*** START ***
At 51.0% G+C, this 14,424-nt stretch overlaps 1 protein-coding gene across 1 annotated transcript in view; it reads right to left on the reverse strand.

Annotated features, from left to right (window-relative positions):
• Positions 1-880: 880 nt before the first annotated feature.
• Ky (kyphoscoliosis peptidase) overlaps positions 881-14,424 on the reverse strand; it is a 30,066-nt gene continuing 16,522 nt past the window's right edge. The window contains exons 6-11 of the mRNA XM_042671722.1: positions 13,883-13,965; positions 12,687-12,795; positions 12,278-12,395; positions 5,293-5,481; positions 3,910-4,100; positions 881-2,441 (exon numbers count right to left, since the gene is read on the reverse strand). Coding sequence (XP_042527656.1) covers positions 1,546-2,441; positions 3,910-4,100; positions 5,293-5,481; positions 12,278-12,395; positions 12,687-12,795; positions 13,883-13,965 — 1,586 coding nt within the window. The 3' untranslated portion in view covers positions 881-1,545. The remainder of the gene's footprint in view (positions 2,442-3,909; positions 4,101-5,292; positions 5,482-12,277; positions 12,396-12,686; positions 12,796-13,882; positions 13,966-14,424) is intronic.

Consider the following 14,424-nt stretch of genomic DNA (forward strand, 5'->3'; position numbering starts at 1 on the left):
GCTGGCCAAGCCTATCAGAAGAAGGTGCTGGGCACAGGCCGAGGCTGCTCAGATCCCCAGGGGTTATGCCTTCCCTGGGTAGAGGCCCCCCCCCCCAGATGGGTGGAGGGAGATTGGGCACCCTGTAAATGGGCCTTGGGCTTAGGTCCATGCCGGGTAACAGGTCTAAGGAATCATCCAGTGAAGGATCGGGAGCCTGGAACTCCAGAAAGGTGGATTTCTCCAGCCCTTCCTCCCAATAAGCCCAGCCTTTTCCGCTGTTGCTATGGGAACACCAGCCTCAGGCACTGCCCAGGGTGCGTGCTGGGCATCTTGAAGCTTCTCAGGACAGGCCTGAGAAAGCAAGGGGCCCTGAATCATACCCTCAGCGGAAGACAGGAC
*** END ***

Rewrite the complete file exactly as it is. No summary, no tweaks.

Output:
At 51.0% G+C, this 14,424-nt stretch overlaps 1 protein-coding gene across 1 annotated transcript in view; it reads right to left on the reverse strand.

Annotated features, from left to right (window-relative positions):
• Positions 1-880: 880 nt before the first annotated feature.
• Ky (kyphoscoliosis peptidase) overlaps positions 881-14,424 on the reverse strand; it is a 30,066-nt gene continuing 16,522 nt past the window's right edge. The window contains exons 6-11 of the mRNA XM_042671722.1: positions 13,883-13,965; positions 12,687-12,795; positions 12,278-12,395; positions 5,293-5,481; positions 3,910-4,100; positions 881-2,441 (exon numbers count right to left, since the gene is read on the reverse strand). Coding sequence (XP_042527656.1) covers positions 1,546-2,441; positions 3,910-4,100; positions 5,293-5,481; positions 12,278-12,395; positions 12,687-12,795; positions 13,883-13,965 — 1,586 coding nt within the window. The 3' untranslated portion in view covers positions 881-1,545. The remainder of the gene's footprint in view (positions 2,442-3,909; positions 4,101-5,292; positions 5,482-12,277; positions 12,396-12,686; positions 12,796-13,882; positions 13,966-14,424) is intronic.

Consider the following 14,424-nt stretch of genomic DNA (forward strand, 5'->3'; position numbering starts at 1 on the left):
GCTGGCCAAGCCTATCAGAAGAAGGTGCTGGGCACAGGCCGAGGCTGCTCAGATCCCCAGGGGTTATGCCTTCCCTGGGTAGAGGCCCCCCCCCCCAGATGGGTGGAGGGAGATTGGGCACCCTGTAAATGGGCCTTGGGCTTAGGTCCATGCCGGGTAACAGGTCTAAGGAATCATCCAGTGAAGGATCGGGAGCCTGGAACTCCAGAAAGGTGGATTTCTCCAGCCCTTCCTCCCAATAAGCCCAGCCTTTTCCGCTGTTGCTATGGGAACACCAGCCTCAGGCACTGCCCAGGGTGCGTGCTGGGCATCTTGAAGCTTCTCAGGACAGGCCTGAGAAAGCAAGGGGCCCTGAATCATACCCTCAGCGGAAGACAGGAC